Democratic Congressman Henry Cuellar’s district includes the Butterfly Center. He said it was tough for him to secure those protections.

“This was literally the last thing that got added to the bill. The way the White House and some of my Republican colleagues were saying, ‘Oh, Congressman Henry Cuellar is trying to tie the president’s hands, he’s putting in all these restrictions,’” he said.

Cuellar said promising full immunity to Trump’s border wall is not a reality because Trump is so obsessed with ensuring it’s built.

“If they want a 100% guarantee, nobody is going to give them a 100% guarantee,” he said.  “Absolutely not.”

Cuellar has faced protests from local constituents for even working on a wall compromise in the funding bill, and he promises to continue fighting to protect those areas.

"The appropriation is good for one year, but every year I intend to put this language in and try to make it stronger," he said.

Back at the National Butterfly Center, Treviño-Wright said she’s already seen an increase in local, state and federal law enforcement in the area in recent months.

“We used to joke that we lived in the DMZ of the United States, but it’s no longer a demilitarized zone,” she said. “It is a fully militarized zone.”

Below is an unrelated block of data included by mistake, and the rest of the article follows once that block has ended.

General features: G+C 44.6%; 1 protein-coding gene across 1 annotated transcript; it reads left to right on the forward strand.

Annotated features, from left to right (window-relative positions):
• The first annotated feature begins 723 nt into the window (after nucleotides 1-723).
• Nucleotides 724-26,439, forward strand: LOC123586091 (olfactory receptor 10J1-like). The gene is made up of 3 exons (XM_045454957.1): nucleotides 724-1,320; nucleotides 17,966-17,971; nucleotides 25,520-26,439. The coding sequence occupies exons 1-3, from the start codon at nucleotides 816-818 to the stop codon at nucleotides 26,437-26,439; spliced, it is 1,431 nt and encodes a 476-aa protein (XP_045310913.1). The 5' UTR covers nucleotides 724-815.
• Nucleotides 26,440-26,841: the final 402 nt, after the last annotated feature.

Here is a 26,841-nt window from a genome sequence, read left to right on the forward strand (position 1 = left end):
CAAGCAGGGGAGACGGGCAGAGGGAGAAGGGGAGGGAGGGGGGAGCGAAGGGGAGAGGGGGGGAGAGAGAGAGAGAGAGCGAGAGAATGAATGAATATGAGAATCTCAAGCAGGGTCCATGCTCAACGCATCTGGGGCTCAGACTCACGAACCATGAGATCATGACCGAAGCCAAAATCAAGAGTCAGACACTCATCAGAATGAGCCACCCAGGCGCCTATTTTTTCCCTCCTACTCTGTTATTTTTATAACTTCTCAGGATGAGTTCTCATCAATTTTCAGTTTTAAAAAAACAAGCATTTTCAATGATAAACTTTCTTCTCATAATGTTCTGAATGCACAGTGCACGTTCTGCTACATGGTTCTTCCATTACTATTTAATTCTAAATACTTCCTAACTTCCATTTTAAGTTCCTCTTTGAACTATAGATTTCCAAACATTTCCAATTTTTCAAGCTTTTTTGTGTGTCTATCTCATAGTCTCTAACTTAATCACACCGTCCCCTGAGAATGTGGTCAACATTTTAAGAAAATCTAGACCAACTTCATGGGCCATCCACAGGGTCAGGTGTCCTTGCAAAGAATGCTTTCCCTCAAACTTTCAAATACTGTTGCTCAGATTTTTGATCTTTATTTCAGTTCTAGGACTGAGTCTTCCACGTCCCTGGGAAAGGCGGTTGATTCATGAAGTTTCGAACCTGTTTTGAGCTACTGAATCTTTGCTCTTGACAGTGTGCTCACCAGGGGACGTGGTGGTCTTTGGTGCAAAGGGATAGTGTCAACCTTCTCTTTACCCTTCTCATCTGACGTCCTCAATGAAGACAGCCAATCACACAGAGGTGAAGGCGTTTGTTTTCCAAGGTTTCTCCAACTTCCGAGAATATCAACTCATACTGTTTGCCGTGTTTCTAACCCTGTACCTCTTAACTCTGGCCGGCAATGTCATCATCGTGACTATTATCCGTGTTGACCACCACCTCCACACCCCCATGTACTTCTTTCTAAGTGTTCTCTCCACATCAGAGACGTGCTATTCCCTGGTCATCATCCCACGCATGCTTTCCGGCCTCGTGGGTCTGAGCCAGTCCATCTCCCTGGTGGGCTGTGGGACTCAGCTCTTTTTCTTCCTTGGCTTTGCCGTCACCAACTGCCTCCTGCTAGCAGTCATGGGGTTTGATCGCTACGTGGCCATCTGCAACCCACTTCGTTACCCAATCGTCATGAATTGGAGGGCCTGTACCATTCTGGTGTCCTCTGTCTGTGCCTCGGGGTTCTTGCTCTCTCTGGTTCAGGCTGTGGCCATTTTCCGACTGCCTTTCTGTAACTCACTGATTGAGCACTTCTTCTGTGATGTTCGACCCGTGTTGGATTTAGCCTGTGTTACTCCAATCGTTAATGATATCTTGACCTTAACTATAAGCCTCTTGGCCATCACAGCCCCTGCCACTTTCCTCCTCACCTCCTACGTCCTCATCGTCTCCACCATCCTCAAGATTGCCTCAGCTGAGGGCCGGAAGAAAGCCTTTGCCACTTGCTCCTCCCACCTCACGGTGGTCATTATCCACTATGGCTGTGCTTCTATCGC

Luciano Guerra, outreach coordinator at the Butterfly Center, stood in a field of grass at the Butterfly Center’s wetland areas, where birds and other small animals often stop by.

Luciano Guerra, outreach coordinator at the National Butterfly Center.
Credit Verónica G. Cárdenas
Luciano Guerra, outreach coordinator at the National Butterfly Center.

A helicopter zoomed overhead.

“Every day we have helicopters flying over us. It does disrupt some of the peacefulness of what we’re trying to have here [in order] for people to enjoy nature,” he said.

Guerra has lived in the Valley his entire life and is a Republican. He said he never thought Trump would deliver on his promise of a border wall, nor did he foresee the wall cutting through a place he loves so much.

“I also figured that once he got into office he would find out that the Republicans, that Congress and the Senate would not let him do all these crazy things he wanted to do,” Guerra said.

Guerra voted for Trump, but regrets it. He said he’s now made it his mission to combat the construction in any way he can, for the sake of his kids and grandkids.

“I want to be able, at least, to say I did what I could to fight the border wall, to fight Trump on this,” he said. “Whether we win or not, I know I’m doing what I can.”

Sixteen states, including California, New York and New Mexico, challenged Trump's emergency declaration. The Butterfly Center said they might file a lawsuit of their own.

For now, places like the National Butterfly Center remain in limbo. And Guerra said he feared the day when people here will say, “Remember the Valley before the wall, and look at it now.”

Reynaldo Leaños Jr. can be reached at and on Twitter at @ReynaldoLeanos

Copyright 2020 Texas Public Radio. To see more, visit Texas Public Radio.

Reynaldo Leanos Jr. covers immigration and the U.S.-Mexico border for Texas Public Radio.